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Indians Indians Archive Sign Of The Times
Written by Paul Cousineau

Paul Cousineau
The start of spring training is great for a lot of reasons.  Baseball is back.  The weather starts to turn here on the north coast.  And it also signals the regular return of guys like Paulie Cous, Buff, and Tony to the front page of this website.  In Paul's latest, he hits on the Indians changing the name of their stadium, and the fan reaction it set off when the news broke.

To quickly peruse the Saturday morning edition of the Plain Dealer, one (unaware of the announcement from the Indians yesterday) could come to one of two conclusions - either that the Plain Dealer (who committed the ENTIRE above-the-fold portion of the Front Page to the name change) has very little to report on a Saturday morning or that Jacobs Field has been scheduled for demolition. Since the former is obviously the true statement, the news about Jacobs Field is that the structure, under a different name, will continue to operate and serve as the home to the Cleveland Indians. 
Never has a move like this caused such consternation and hand-wringing among fans, who called into radio stations all of Friday, calling for a "boycott" or a "way to fight this" change. Perhaps I'm mistaken, but I don't remember this public outcry when Gund Arena was essentially given a one-letter name by the new owner (who removed the name of the previous owner from the facility). I think that the reason for the difference between the reactions between the two name changes gets to the heart of the matter regarding the "end of the Jake". Whereas few good memories exist from the building when it was known as Gund Arena (unless your Wesley Person jersey is still in heavy rotation in your wardrobe), the 14 years that the Indians called Jacobs Field home is full of happy moments, magical memories, and favorite players.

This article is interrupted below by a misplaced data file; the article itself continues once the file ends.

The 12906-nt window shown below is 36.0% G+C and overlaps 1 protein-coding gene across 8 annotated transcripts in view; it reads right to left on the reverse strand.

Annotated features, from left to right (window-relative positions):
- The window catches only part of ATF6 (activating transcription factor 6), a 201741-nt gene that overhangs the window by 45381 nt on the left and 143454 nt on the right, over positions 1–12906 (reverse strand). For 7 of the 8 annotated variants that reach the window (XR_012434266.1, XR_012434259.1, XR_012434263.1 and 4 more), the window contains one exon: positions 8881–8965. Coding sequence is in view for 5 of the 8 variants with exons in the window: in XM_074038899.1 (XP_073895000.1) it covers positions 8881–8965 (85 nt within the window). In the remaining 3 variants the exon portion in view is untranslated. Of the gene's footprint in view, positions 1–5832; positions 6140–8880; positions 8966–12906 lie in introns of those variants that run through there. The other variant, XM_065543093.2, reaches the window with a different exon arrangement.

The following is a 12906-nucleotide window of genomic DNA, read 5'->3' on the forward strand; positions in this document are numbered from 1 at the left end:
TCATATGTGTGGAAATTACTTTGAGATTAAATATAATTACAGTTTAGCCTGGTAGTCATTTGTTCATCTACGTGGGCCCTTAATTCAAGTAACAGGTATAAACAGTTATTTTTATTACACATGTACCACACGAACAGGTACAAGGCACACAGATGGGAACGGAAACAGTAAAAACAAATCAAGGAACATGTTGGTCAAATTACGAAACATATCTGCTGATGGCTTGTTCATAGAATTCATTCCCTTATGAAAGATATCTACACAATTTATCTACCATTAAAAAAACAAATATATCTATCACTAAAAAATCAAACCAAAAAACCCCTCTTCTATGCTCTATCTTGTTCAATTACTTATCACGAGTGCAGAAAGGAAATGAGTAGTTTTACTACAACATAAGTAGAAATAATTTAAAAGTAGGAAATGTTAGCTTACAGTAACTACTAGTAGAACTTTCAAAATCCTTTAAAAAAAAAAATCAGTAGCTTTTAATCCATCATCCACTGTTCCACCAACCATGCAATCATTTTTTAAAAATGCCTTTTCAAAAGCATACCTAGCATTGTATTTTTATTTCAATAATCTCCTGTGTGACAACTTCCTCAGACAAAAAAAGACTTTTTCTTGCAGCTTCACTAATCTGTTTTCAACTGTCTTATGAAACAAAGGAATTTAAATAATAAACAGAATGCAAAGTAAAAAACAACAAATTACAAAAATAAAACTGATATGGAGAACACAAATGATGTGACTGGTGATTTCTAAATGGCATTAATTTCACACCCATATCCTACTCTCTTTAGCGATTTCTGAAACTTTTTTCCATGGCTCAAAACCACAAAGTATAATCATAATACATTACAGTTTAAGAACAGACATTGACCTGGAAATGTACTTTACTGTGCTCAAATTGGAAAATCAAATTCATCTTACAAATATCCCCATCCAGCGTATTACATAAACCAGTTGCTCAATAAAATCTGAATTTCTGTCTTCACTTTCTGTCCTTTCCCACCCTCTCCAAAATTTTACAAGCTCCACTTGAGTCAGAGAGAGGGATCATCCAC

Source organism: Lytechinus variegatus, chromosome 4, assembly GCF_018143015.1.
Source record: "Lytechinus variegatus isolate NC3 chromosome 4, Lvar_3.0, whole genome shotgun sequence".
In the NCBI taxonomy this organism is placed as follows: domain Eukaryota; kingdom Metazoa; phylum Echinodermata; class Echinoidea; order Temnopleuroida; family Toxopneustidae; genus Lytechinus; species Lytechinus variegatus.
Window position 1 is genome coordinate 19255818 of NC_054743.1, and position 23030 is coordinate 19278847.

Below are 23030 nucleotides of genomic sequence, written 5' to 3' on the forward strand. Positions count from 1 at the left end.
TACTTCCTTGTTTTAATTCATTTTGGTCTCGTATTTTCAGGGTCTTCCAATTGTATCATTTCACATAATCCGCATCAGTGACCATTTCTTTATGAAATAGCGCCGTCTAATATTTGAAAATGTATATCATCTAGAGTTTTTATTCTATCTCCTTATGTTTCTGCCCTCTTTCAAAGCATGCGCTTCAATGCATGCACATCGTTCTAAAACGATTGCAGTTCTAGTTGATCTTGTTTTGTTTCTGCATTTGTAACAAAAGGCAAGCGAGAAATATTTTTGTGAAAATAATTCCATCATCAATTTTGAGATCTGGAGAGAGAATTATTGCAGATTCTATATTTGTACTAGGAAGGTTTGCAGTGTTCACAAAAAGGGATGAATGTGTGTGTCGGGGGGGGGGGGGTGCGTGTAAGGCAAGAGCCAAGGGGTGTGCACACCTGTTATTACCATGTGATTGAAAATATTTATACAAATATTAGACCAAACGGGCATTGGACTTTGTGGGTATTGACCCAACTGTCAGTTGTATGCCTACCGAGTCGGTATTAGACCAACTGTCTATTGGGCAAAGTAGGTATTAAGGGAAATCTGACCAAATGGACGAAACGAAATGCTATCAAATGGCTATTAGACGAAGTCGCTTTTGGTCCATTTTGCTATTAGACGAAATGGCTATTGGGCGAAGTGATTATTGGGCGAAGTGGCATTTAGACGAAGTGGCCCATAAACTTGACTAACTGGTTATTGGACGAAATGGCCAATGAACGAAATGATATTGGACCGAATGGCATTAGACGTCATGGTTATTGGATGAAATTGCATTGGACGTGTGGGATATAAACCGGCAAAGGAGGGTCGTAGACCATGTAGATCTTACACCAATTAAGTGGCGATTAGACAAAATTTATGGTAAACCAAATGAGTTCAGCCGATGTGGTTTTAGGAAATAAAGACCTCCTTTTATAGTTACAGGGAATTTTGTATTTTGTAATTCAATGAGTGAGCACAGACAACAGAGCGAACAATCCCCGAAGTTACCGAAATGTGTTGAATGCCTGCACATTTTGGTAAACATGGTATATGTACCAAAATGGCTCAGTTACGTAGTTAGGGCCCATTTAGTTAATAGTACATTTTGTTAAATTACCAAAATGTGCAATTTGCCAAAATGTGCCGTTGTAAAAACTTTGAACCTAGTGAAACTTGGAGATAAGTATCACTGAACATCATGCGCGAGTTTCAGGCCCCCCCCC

It could easily be argued that the 14 years of the franchise, since moving into the ballpark at the corner of Carnegie and Ontario represent the "Golden Age" of Indians' baseball. With unprecedented success and playoff appearances, the Indians of the mid-to-late 90's and, more recently 2005 and 2007, The Jake became THE place to be...the place to see and to be seen. The fact that it had a cute nickname (probably one never envisioned by the Jacobs' brothers when they bought the naming rights in 1994) added to the ballpark's cache. 
Yesterday, news that Jacobs Field would heretofore be known as Progressive Field was received by many as a supposed "End of An Era", when you could no longer tell friends to "meet at the Jake" to catch a Tribe game. And, while it certainly was a convenient and catchy name that Clevelanders could identify as their own, along the same lines as "The Garden" in Boston or "Candlestick" in San Francisco, times have changed in professional sports as the naming rights to a sports facility is another revenue stream utilized by most owners (quick, where do the Celtics and 49ers play now?) to assist in the upkeep of those facilities. 
The Indians, like so many teams before them, sold the naming rights to their a Cleveland company with ties to the community for 16 years to coincide when the Indians' 30-year lease with Gateway expires. When the Tribe re-ups with Gateway, Progressive (one of the few Fortune 500 companies remaining with local ties) will get the first crack at renewing the naming rights. Regardless of what you think of the catchiness of Progressive Field, it is simply a by-product of the changing face of American sports. 
As for what we can all call the ballpark (for those not among the outraged, who will continue to call it The Jake, "no matter what"), why do we need some cutesy, monosyllabic nickname for our ballpark? Has the culture of Bennifer and Brangelina pervaded our sports world that we can't simply say that "we're going to the Indians' game" or "we'll see you at the Tribe game" or "meet you at the ballpark"?  
I'll miss calling the ballpark the Jake more than many and it's not fun or convenient to lose the Jake moniker; but, again, wasn't the familiarity and love for the structure at East 9th more of a by-product of the superb product that was put on the field and not the sign that was posted outside the stadium? As long as the product remains viable and successful, does it really matter what the name of the stadium is?  
The naming rights announcement is only a sign of the times of the changing world of professional sports and to those who feel that the Indians are "selling out", I can only hope that they're right...that they'll be "selling out" World Series games at whatever they decide to call their home.

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